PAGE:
A strange thing is happening in popular culture. This weekend, it will be dominated by an 80-year-old man – Paul McCartney – headlining Glastonbury. In London’s Hyde Park, a 78-year-old man – Mick Jagger – will be leading out the last surviving Rolling Stones to sing songs about street fighting and sex. Meanwhile, 63-year-old Kate Bush is back at No 1 in the UK with Running Up That Hill, just as she was in 1978, as a willowy teenager, with her debut single Wuthering Heights. She’s even made the American Top Ten for the first time.
Of course, Glasto’s main headliner happens to be the finest pop melody writer that ever lived, yet not too many would disagree that Paul McCartney made his last truly great album, Band on the Run, back in 1973. (And almost all of the Stones’ finest works date before that.) What is certain to be a mass celebration of a musical icon hides an inescapable truth: the rock’n’roll moment in human history is all but over.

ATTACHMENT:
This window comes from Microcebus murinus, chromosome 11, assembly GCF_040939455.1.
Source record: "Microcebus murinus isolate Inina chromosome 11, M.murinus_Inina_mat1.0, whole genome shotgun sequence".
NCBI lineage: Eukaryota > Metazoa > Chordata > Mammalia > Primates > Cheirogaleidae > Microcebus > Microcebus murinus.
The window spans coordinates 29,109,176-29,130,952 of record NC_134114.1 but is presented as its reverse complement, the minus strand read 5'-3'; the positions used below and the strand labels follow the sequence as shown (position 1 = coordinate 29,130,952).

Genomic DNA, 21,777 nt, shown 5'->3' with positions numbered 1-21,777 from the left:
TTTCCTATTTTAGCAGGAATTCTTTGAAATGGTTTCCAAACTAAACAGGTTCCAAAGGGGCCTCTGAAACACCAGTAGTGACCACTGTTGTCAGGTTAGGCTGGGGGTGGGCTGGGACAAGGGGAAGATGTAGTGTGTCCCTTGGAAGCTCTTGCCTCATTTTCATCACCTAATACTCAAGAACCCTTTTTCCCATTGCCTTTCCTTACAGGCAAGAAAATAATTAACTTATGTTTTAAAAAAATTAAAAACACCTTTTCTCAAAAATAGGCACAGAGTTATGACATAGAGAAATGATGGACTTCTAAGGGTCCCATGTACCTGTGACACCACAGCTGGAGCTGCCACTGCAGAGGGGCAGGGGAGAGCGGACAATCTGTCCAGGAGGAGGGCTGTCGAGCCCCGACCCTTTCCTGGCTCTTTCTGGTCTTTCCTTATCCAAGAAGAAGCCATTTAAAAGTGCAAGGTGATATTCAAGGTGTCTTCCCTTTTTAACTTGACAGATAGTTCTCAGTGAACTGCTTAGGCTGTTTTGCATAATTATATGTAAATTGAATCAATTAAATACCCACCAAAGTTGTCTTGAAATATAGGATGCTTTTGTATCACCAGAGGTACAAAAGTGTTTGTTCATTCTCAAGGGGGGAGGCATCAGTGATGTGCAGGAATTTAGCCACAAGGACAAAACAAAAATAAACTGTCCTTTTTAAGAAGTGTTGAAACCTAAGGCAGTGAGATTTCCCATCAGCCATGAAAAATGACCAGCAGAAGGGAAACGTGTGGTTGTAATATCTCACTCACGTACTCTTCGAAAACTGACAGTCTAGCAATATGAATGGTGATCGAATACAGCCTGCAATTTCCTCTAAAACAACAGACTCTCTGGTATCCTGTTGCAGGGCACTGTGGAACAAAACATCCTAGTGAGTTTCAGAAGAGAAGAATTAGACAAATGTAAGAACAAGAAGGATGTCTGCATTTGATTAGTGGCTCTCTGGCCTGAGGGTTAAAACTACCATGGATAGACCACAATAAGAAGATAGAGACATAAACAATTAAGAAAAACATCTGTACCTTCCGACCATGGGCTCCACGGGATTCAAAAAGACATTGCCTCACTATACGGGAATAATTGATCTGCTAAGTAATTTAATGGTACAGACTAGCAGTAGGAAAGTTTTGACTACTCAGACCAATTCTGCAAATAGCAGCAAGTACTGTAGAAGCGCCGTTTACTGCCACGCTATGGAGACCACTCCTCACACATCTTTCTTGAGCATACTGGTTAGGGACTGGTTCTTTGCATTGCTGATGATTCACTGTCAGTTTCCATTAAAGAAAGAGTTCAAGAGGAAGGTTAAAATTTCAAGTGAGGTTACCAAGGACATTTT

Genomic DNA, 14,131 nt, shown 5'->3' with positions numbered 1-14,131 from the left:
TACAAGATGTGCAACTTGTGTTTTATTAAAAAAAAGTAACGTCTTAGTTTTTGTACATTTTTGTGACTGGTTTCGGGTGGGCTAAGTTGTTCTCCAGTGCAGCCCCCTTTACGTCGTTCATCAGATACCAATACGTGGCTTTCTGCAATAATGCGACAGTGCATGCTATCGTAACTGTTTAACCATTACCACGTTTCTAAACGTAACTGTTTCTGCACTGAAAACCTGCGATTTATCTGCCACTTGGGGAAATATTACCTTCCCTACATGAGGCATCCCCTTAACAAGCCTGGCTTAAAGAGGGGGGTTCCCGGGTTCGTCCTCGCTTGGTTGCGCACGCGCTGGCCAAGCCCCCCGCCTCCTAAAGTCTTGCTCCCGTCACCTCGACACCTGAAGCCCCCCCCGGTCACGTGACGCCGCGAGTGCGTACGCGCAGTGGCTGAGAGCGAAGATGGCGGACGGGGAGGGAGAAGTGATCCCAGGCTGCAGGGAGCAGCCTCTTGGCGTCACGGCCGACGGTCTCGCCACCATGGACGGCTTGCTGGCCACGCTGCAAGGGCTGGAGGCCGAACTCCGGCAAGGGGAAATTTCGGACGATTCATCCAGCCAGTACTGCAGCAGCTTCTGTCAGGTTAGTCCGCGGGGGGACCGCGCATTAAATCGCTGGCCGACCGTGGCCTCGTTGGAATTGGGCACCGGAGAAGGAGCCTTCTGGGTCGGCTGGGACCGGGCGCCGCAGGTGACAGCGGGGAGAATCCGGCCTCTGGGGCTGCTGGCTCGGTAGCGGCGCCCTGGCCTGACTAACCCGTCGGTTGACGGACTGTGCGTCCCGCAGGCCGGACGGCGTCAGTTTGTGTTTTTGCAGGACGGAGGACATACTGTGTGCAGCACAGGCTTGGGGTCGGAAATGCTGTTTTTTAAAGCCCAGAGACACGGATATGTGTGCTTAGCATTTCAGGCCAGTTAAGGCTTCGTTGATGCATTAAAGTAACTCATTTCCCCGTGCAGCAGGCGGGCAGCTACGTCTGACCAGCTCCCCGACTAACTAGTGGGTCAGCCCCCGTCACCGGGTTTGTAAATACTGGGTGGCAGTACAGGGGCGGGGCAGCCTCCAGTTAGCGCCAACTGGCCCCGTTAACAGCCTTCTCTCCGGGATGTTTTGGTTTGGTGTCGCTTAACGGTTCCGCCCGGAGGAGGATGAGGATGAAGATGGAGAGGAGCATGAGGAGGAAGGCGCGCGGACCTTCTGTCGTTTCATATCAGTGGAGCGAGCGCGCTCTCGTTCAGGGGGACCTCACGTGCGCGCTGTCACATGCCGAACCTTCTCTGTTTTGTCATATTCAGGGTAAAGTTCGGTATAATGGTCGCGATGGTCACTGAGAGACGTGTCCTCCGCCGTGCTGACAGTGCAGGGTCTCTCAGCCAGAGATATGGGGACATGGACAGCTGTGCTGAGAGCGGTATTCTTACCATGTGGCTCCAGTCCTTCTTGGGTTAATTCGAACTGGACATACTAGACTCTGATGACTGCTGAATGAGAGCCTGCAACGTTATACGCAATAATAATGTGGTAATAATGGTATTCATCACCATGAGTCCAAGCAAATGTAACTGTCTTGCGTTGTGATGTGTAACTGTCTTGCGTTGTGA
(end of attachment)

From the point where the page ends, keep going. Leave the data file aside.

Fifty years ago, in 1972, if you were into music, a trip to the record shop was full of possibilities. Exile on Main St was released that year, as was The Rise and Fall of Ziggy Stardust, Neil Young’s Harvest, Roxy Music’s self-titled debut and Aretha Franklin’s Amazing Grace. If you liked singles, you could pick up Walk on the Wild Side, Rocket Man, Superstition, Always on My Mind, Smoke on the Water, Me and Julio Down by the Schoolyard, or if you preferred, School’s Out by Alice Cooper.
Last year in the UK, the only real competition was between Adele and Ed Sheeran. The British music industry already knew beyond doubt that these would be the two best-selling artists of 2021, only the order was to be decided. (Cheque and large bottle of wine for number one album to Beverly Hills via Tottenham; just a cheque to “Sheeranville” in Suffolk for number one single – we don’t want him getting into bad habits.)